On Saturday evening, Oct. 1, the Geneseo community had the chance to experience the modern dance styles of the Paul Taylor Dance Company.
A reasonably full audience comprised of a diverse group of faculty and community members as well as students filed into Wadsworth auditorium, eager for the show to begin.
As the curtain opened and the first act began, the audience was greeted by the graceful sounds of Johann Sebastian Bach. The dance piece, “Brandenburg,” had a bright tone and displayed a bit more of a classical style of dance than one would expect from modern. It was hard to keep your eyes off designer Santo Loquasto’s beautiful, forest-green costumes.
The ensemble of men created a frame for the three women – Amy Young, Parisa Khobdeh and Eran Bugge – and soloist Michael Trusnovec, who seemed torn between the three women as they expressed their affection through a talented display of movement.
The next number, “The Uncommitted,” was drastically different from the bright and joyful opening. The overall mood of the piece was dark, complemented by a haunting soundtrack. The dancers moved with rhythmic precision and portrayed emotions of longing and rejection with pure intensity. This piece highlighted the dancers’ talents as actors.
The second half of the recital featured a sequence of intriguing dance combat. The dancers also paired off and told individual stories of relationships. The most captivating sequences occurred when the dancers switched partners as they fought in slow motion. Amy Young also performed a powerful solo in which she externalized all the emotion building through the dance. The only downside to this number was the unflattering costumes that resembled floral curtains in spandex form.
The program hinted that the last number would be something extraordinary. It was introduced with a quote from Chilean poet Pablo Neruda: “The flawed confusion of human beings … worn away as by the labor of hands, impregnated with sweat and smoke, smelling of lilies and urine, splashed by the labor of what we do legally or illegally… as impure as old clothes, as a body, with its food stains, and its shame, with wrinkles, observations, dreams, wakefulness, prophecies, declarations of love and hate, stupidities, shocks, idylls, political beliefs, negations, doubts, affirmations.”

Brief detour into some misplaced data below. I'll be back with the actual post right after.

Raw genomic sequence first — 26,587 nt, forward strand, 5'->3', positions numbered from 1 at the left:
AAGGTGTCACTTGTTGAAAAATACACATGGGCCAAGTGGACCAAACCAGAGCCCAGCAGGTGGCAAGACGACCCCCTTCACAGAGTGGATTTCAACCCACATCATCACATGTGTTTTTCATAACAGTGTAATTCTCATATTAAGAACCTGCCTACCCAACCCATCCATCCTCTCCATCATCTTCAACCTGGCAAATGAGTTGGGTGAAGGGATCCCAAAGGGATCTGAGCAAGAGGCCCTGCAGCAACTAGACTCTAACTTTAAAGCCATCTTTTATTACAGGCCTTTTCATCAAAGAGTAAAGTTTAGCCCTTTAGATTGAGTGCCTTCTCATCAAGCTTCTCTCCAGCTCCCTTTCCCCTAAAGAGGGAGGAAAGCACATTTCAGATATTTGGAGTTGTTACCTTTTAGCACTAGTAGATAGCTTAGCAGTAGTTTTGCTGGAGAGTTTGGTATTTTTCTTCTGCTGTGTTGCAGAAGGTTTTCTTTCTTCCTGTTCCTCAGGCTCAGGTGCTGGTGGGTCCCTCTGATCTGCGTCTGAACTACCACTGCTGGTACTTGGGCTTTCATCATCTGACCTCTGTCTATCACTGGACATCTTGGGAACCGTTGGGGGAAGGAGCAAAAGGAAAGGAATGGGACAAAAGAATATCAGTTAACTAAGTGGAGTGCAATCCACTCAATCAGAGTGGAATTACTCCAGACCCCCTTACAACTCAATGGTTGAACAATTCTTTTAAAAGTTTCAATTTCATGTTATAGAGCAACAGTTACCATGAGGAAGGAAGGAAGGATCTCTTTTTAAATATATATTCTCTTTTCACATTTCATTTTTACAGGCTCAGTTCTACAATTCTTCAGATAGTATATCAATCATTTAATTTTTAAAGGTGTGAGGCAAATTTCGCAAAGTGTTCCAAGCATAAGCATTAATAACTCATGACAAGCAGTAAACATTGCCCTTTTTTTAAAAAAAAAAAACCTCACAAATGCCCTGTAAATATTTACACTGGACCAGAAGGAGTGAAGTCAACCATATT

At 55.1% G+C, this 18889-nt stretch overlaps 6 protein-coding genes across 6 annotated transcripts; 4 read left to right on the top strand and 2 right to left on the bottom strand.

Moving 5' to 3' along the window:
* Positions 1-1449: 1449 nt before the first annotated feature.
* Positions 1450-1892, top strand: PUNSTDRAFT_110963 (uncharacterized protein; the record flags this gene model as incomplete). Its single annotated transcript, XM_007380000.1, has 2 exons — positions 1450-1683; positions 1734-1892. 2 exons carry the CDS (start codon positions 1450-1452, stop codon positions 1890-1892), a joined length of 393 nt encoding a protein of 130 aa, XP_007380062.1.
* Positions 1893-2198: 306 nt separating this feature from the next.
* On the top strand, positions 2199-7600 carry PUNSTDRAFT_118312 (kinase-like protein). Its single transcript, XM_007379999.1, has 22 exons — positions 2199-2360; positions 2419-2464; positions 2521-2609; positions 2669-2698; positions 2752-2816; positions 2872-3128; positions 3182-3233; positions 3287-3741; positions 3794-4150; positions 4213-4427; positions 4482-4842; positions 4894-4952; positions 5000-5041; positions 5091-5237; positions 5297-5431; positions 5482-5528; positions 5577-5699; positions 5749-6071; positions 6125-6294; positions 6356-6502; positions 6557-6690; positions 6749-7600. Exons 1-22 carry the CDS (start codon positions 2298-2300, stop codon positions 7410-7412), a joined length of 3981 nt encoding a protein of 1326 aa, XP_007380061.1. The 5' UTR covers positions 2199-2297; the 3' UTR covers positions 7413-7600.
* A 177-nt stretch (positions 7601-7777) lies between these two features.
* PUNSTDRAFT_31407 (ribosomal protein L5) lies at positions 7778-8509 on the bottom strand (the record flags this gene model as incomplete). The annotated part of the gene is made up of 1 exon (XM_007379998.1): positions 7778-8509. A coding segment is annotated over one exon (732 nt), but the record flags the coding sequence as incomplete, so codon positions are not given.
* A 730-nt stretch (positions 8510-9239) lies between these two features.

The dance certainly lived up to the quotation with an electrifying display of passion, lust and Spanish culture. The gorgeous red and black attire of the dancers certainly made up for that of the previous act. One could tell that the members of the audience were in awe of what was going on before their eyes. Suspended lighting fixtures swayed occasionally adding a stunning visual effect, and a strong use of shadows radiated the theme of fire and passion.
The choreography bordered on acrobatic at some points, with joined cartwheels and other aerial displays. The show couldn’t have concluded better than with this sexually-charged vision.
When the last piece ended, the Paul Taylor Dance Company was rewarded with thunderous applause and a standing ovation. Senior Caitlin Bast said that she was quite moved by the performance. It seemed as though anyone, whether or not he or she was familiar with modern dance, unanimously admired the show and the talent of the dancers.